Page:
In recent days my friend Pete Rambo and I have enjoyed a lively email exchange with a Jewish brother. By this time we have identified many of the key differences in our beliefs and the ways we perceive the world. I think it is safe to say we are confident enough in our relationship that we can ask some pointed questions without fear of alienating one another. The good thing is that we are all curious about what we believe, and we genuinely want to know how we each perceive the world. This has been eye-opening on all sides. I have learned that some of the things I thought I knew about Jews and Judaism were not quite right, just as our friend has learned that some of the things he thought he knew about Christians and Messianic believers were not quite right. This is the kind of dialogue that is essential if we are to come to an understanding of one another and begin to cooperate in bringing Messiah and building his kingdom.
What I share here is a response provided to our friend in answer to two questions. The first concerned our celebration of Passover (Pesach) – as in, why do non-Jews celebrate the Feast, and how do we do it? The second question involved our description of ourselves as something other than Christian. In other words, how is it that we believe in Yeshua, or Jesus, as Messiah, but do not consider ourselves Christians (or at least traditional Christians). In the interest of building mutual understanding, here are my answers to those questions.
This year we participated in a Passover seder with friends in Austin, TX, just as we have done for the last three years. All of our friends have come out of the traditional church, but all embrace Yeshua as Messiah and have a heart to learn and live the Torah as he taught it. This year we had ten people around the table, including our youngest daughter. Although she is 22 and about to graduate from the University of Texas, she was still the youngest person there, and it fell to her to ask the traditional questions.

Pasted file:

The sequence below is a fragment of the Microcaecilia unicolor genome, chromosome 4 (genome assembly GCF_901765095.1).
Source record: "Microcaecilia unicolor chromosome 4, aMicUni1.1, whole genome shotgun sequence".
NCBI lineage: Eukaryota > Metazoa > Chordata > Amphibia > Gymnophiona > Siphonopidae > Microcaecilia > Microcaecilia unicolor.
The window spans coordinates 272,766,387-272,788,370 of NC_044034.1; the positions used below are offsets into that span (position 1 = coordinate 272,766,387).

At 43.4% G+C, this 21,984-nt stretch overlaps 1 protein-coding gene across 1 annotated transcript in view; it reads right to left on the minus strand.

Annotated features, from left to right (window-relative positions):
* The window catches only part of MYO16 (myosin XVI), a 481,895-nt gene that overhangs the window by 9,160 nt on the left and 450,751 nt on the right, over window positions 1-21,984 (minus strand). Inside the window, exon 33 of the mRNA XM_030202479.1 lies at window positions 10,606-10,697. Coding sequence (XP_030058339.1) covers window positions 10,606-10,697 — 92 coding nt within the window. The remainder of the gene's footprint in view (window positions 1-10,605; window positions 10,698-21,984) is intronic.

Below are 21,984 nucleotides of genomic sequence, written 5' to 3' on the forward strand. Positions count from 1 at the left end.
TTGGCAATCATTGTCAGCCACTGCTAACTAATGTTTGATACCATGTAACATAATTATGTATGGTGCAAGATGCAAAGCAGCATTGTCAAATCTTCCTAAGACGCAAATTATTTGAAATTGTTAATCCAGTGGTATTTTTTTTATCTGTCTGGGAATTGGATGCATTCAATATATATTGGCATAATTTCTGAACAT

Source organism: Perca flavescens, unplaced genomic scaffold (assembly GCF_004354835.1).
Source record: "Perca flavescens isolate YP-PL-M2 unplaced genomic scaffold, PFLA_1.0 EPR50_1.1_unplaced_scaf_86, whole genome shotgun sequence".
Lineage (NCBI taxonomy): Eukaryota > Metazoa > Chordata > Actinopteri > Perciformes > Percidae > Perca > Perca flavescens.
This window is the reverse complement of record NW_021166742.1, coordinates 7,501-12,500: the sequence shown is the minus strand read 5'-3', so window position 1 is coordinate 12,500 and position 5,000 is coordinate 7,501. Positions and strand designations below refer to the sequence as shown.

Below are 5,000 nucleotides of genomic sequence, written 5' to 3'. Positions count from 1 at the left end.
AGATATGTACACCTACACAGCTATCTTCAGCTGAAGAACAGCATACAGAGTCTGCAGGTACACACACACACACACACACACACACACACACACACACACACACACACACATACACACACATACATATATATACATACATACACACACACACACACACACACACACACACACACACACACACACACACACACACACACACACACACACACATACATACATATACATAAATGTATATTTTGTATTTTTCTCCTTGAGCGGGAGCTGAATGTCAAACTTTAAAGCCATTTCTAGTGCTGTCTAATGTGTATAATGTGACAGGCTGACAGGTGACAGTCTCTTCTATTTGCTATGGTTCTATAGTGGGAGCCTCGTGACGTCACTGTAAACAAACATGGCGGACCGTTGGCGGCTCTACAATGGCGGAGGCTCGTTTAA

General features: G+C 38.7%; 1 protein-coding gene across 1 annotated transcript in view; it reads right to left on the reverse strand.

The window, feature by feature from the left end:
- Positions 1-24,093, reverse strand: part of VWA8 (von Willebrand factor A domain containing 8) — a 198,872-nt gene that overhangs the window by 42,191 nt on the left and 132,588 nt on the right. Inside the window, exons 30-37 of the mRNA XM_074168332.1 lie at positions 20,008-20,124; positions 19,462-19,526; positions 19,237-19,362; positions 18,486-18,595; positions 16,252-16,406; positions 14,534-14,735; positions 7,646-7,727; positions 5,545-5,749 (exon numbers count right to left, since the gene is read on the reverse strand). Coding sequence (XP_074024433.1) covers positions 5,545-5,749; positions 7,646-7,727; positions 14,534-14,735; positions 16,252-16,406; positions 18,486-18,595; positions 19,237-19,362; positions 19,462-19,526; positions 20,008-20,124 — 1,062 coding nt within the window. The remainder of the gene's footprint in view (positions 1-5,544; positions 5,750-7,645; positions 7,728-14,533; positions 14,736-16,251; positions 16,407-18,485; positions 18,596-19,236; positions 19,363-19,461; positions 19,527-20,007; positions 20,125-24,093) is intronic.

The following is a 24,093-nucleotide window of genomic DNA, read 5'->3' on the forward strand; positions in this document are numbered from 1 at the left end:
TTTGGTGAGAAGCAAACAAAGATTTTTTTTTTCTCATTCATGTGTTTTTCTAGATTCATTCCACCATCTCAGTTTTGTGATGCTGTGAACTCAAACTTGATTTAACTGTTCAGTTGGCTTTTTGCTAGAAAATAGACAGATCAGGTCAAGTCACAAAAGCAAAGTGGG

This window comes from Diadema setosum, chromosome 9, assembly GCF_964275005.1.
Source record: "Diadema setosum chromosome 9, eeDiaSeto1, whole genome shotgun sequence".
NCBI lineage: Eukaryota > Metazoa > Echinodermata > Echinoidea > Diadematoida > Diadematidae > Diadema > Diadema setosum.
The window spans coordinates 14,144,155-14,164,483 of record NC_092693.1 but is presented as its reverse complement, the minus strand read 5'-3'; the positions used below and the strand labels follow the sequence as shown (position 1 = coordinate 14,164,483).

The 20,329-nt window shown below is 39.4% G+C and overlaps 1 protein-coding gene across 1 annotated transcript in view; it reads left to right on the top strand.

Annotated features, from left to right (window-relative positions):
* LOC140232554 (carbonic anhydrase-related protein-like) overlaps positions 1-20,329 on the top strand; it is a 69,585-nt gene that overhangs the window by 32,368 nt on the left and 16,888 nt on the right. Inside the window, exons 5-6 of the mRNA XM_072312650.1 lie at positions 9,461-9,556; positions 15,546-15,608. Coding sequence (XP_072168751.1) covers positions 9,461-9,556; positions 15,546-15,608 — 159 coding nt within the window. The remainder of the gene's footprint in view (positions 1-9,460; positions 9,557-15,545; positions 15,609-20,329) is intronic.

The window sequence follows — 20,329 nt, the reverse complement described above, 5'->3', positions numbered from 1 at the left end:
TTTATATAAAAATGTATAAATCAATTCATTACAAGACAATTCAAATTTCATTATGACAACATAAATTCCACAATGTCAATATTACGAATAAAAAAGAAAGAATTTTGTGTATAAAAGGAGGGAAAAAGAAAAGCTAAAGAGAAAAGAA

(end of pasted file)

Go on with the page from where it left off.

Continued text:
We used a Messianic haggadah from Lion and Lamb Ministries. In years past we have produced a haggadah of our own, but it’s easier to take one from a source we appreciate and modify as we go along. That’s precisely what we did. Since none of us grew up Jewish, we do not know the traditional songs and sayings and prayers. However, we know enough to see where the traditions of Judaism mesh with what we have learned about Yeshua as our Messiah. That is why we are comfortable taking a traditional Jewish seder and inserting Messianic and Christian elements. For example, although we sang a chorus of “Dayeinu”, most of our songs were Christian hymns celebrating the death and resurrection of Yeshua as our Passover Lamb. We had the four cups of wine and we said the traditional prayers in Hebrew (since my wife and I have studied the most, we got to lead the prayers), but we did leave out a few things (such as horseradish – much to my chagrin since I like horseradish).
As expected, the debate between Jim Staley and Chris Rosebrough gave us two full hours of very lively and informative discussion on the question of whether Christians should keep the Sabbath. The link to the archived debate is now available from Passion for Truth Ministries here:
First of all, I compliment Jim Staley and Chris Rosebrough for their courage and candor throughout the debate. Both men prepared well and acquitted themselves as one would expect of brothers in Yeshua who disagree on a matter. The debate did get heated in points, reflecting the passion both men hold for the question of the Sabbath, but it never degenerated into a name-calling shouting match, such as we have become accustomed to seeing in political debates and cable news opinion pieces. That alone is reason to applaud the participants. As moderator, Joseph Farah had little to do but state the rules, keep the time, and wrap up the discussion at the end.
I have written for him the great things of My law, but they were considered a strange thing. (Hosea 8:12 NKJV)
It would seem that God’s words through the prophet have direct application to us modern followers of Jesus Christ (Yeshua haMashiach). Even though our God has recorded many great things both in His Law (Torah) given through Moses and in the Prophets, Christians tend to avoid those books of the Bible. Whether it is fear of “the Law” and potential legalism associated with observing it, or a perception that the Old Testament (Hebrew Scriptures, or Tanakh) does not carry the same weight as the New Testament (Apostolic Scriptures), there is a definite lack of understanding of the first two thirds of the Bible. This is a great tragedy, chiefly because it robs us of much blessing, including understanding of our identity as the seed of Abraham, spiritual depth, and fruitfulness in our walk of faith in Messiah.